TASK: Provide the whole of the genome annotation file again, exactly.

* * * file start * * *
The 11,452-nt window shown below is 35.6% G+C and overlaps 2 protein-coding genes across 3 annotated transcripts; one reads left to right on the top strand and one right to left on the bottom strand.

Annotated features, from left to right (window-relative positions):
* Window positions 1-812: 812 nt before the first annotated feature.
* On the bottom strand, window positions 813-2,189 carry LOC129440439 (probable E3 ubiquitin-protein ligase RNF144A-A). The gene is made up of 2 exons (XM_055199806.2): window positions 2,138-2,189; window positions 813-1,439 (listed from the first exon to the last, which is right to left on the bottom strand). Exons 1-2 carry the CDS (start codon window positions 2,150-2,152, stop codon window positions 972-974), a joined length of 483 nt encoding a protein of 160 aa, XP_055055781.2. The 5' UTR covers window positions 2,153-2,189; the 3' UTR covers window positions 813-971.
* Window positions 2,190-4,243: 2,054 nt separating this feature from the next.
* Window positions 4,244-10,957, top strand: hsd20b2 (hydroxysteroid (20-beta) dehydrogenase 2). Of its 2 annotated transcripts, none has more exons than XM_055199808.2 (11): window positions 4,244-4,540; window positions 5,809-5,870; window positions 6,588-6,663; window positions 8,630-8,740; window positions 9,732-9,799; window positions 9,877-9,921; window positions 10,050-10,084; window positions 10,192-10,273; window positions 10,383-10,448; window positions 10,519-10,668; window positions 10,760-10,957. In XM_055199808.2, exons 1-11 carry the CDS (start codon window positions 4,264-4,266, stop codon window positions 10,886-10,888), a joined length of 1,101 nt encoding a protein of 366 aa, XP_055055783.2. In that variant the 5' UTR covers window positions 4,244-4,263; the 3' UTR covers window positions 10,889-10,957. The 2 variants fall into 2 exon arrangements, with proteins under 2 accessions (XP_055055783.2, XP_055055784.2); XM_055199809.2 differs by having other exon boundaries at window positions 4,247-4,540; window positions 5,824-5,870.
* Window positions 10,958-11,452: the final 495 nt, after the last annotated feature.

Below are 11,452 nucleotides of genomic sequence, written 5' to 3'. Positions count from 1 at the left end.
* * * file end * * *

The 11,452-nt window shown below is 35.6% G+C and overlaps 2 protein-coding genes across 3 annotated transcripts; one reads left to right on the top strand and one right to left on the bottom strand.

Annotated features, from left to right (window-relative positions):
* Window positions 1-812: 812 nt before the first annotated feature.
* On the bottom strand, window positions 813-2,189 carry LOC129440439 (probable E3 ubiquitin-protein ligase RNF144A-A). The gene is made up of 2 exons (XM_055199806.2): window positions 2,138-2,189; window positions 813-1,439 (listed from the first exon to the last, which is right to left on the bottom strand). Exons 1-2 carry the CDS (start codon window positions 2,150-2,152, stop codon window positions 972-974), a joined length of 483 nt encoding a protein of 160 aa, XP_055055781.2. The 5' UTR covers window positions 2,153-2,189; the 3' UTR covers window positions 813-971.
* Window positions 2,190-4,243: 2,054 nt separating this feature from the next.
* Window positions 4,244-10,957, top strand: hsd20b2 (hydroxysteroid (20-beta) dehydrogenase 2). Of its 2 annotated transcripts, none has more exons than XM_055199808.2 (11): window positions 4,244-4,540; window positions 5,809-5,870; window positions 6,588-6,663; window positions 8,630-8,740; window positions 9,732-9,799; window positions 9,877-9,921; window positions 10,050-10,084; window positions 10,192-10,273; window positions 10,383-10,448; window positions 10,519-10,668; window positions 10,760-10,957. In XM_055199808.2, exons 1-11 carry the CDS (start codon window positions 4,264-4,266, stop codon window positions 10,886-10,888), a joined length of 1,101 nt encoding a protein of 366 aa, XP_055055783.2. In that variant the 5' UTR covers window positions 4,244-4,263; the 3' UTR covers window positions 10,889-10,957. The 2 variants fall into 2 exon arrangements, with proteins under 2 accessions (XP_055055783.2, XP_055055784.2); XM_055199809.2 differs by having other exon boundaries at window positions 4,247-4,540; window positions 5,824-5,870.
* Window positions 10,958-11,452: the final 495 nt, after the last annotated feature.

Below are 11,452 nucleotides of genomic sequence, written 5' to 3'. Positions count from 1 at the left end.